The American Pictorial Home Book
or Housekeeper's Encyclopedia - online book

A reference manual of household management in Victorian times.

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Lemon in Tea—(Spanish.)—Put a very thin slice of lemon on top of the sugar in the cup, then pour the tea over ; no cream is used.
Tea—How to Make it.—To prevent sleep and yet not feel lan­guid.—To weak, green tea add a little brandy, sugar and lemon juice.
A New way to make Tea.—Put the tea in the pot and let them both become hot by degrees, then pour over the boiling water and let it stand for 5 or 6 minutes in a hot place.
Note—The leaves and pot should heat for 10 or 15 minutes.
The English make the best tea.
Good black tea is generally admitted to be the most beneficial and the least prejudicial, but most persons prefer it with a mixture of the green in equal parts.* Green alone is certainly injurious.
Chocolate--How to Make.—One-half pound of ground choco­late, a little each of cinnamon, nutmeg and vanilla, 3 cups of water 4 cups of milk; first boil the grated chocolate, the spices and water together, then add the milk, stirring well all the time, then set it on the fire or hot ashes to boil for 3-4 of an hour ; sweeten to taste. If sweet or spiced chocolate be used, use but little sugar or spice.
Chocolate Milk.—Dissolve 1 large spoonful of chocolate in 2 1-2 cups of milk, new and sweet.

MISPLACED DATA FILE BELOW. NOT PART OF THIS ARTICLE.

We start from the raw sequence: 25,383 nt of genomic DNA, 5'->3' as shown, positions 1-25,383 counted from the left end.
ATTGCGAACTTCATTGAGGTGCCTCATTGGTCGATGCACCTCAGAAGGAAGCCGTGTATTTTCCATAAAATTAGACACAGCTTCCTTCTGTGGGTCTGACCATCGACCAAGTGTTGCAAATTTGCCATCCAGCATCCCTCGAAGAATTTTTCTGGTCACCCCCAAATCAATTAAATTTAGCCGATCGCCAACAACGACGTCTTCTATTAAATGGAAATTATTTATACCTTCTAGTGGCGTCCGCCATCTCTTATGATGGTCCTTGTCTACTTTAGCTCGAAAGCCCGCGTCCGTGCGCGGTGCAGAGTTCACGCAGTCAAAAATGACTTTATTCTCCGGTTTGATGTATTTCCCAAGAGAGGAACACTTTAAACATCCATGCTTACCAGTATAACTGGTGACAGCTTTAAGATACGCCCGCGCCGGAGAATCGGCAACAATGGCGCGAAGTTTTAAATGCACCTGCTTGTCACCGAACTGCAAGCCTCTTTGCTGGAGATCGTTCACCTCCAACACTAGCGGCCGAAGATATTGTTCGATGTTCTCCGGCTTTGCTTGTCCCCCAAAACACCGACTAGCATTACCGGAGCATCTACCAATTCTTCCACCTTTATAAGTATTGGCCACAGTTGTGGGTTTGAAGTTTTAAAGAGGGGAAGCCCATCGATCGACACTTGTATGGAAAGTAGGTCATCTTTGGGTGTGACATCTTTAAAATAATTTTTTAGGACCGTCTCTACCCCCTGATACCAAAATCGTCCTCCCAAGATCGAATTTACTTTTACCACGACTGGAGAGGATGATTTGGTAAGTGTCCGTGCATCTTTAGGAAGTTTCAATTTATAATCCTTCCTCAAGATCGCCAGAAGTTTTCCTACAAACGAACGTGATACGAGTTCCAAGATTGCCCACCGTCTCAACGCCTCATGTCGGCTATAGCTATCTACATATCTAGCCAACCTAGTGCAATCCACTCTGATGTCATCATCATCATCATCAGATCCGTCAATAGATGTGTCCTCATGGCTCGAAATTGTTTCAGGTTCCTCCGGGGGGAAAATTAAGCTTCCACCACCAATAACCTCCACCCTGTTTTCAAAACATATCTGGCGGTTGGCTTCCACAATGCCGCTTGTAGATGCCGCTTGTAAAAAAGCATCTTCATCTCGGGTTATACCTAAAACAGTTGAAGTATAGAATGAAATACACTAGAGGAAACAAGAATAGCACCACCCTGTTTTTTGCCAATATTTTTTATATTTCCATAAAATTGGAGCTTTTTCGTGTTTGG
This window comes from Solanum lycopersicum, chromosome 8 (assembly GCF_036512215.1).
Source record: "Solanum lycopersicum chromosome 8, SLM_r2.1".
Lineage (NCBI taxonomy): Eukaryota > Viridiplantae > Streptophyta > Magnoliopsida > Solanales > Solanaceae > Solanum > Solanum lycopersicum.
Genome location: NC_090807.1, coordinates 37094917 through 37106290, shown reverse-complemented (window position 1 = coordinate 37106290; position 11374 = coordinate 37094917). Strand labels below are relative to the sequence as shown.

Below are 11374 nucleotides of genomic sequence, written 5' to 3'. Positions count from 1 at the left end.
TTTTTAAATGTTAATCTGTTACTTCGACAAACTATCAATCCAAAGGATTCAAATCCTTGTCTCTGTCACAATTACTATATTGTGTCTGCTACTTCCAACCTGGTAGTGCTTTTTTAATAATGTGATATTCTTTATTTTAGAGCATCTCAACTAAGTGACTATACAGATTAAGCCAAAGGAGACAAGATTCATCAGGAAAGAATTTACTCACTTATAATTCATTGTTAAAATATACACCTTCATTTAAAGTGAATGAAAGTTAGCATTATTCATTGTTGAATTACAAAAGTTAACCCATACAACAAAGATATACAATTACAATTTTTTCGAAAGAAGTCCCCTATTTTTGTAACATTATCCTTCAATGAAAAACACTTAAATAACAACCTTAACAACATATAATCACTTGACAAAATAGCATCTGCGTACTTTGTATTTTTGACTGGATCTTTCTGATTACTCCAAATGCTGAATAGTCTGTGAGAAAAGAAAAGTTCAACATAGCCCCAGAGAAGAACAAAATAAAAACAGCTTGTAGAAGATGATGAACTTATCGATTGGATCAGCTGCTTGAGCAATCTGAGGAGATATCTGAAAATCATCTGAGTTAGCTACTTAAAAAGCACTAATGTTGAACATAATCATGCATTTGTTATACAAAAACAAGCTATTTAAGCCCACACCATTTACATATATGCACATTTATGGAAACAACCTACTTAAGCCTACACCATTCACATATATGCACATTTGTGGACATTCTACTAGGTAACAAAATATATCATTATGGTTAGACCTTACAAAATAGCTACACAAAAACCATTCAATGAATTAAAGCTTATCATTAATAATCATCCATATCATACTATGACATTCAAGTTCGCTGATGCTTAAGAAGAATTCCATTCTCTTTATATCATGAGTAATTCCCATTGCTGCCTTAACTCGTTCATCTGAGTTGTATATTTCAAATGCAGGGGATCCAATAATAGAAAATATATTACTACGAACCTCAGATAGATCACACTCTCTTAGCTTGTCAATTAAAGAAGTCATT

Chocolate should not be made until the moment it is wanted, because heating injures the flavor, destroys the froth and separates the body of the chocolate, the oil rising to the top after a short boil­ing, or remaining long by the fire, which is the principal, if not the only cause why chocolate disagrees with delicate stomachs. If rightly prepared it is both nutritive and wholesome.
Spanish or St. Domingo way to make Coffee.—Put the de­sired quantity of coffee in a flannel bag, and then pour over boiling water, but do not let it come to a boil, but shake the pot of boiling fluid well, pouring it back and forth, then pour out and serve in small cups without cream or sugar ; it is delightful. This is the way the Spanish residents make coffee on Island of St. Domingo.
Note—The coffee is always beaten in a mortar, which causes it to retain the greater portion of its aroma. A hundred cups of coffee can be made in this way at once, and can be kept hot without boil­ing.